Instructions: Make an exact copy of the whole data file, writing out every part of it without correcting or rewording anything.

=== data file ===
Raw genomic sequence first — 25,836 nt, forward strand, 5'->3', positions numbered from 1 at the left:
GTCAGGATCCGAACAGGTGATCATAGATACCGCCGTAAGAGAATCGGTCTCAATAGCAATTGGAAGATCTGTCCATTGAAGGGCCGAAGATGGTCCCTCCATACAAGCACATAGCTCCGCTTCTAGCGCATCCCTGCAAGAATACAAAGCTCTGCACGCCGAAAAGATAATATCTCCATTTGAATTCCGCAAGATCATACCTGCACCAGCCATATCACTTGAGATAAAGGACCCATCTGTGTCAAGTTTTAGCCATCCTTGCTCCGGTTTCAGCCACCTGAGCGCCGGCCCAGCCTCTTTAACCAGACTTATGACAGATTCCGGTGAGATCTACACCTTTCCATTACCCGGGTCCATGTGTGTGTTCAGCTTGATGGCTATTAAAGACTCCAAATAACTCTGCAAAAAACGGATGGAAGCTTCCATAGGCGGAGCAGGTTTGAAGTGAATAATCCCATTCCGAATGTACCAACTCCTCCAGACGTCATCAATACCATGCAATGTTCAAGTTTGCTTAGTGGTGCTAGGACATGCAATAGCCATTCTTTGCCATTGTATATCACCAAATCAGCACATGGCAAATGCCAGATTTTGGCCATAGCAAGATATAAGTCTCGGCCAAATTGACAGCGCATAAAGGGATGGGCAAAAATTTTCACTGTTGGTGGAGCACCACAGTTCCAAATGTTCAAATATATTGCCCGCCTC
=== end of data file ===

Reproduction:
Raw genomic sequence first — 25,836 nt, forward strand, 5'->3', positions numbered from 1 at the left:
GTCAGGATCCGAACAGGTGATCATAGATACCGCCGTAAGAGAATCGGTCTCAATAGCAATTGGAAGATCTGTCCATTGAAGGGCCGAAGATGGTCCCTCCATACAAGCACATAGCTCCGCTTCTAGCGCATCCCTGCAAGAATACAAAGCTCTGCACGCCGAAAAGATAATATCTCCATTTGAATTCCGCAAGATCATACCTGCACCAGCCATATCACTTGAGATAAAGGACCCATCTGTGTCAAGTTTTAGCCATCCTTGCTCCGGTTTCAGCCACCTGAGCGCCGGCCCAGCCTCTTTAACCAGACTTATGACAGATTCCGGTGAGATCTACACCTTTCCATTACCCGGGTCCATGTGTGTGTTCAGCTTGATGGCTATTAAAGACTCCAAATAACTCTGCAAAAAACGGATGGAAGCTTCCATAGGCGGAGCAGGTTTGAAGTGAATAATCCCATTCCGAATGTACCAACTCCTCCAGACGTCATCAATACCATGCAATGTTCAAGTTTGCTTAGTGGTGCTAGGACATGCAATAGCCATTCTTTGCCATTGTATATCACCAAATCAGCACATGGCAAATGCCAGATTTTGGCCATAGCAAGATATAAGTCTCGGCCAAATTGACAGCGCATAAAGGGATGGGCAAAAATTTTCACTGTTGGTGGAGCACCACAGTTCCAAATGTTCAAATATATTGCCCGCCTC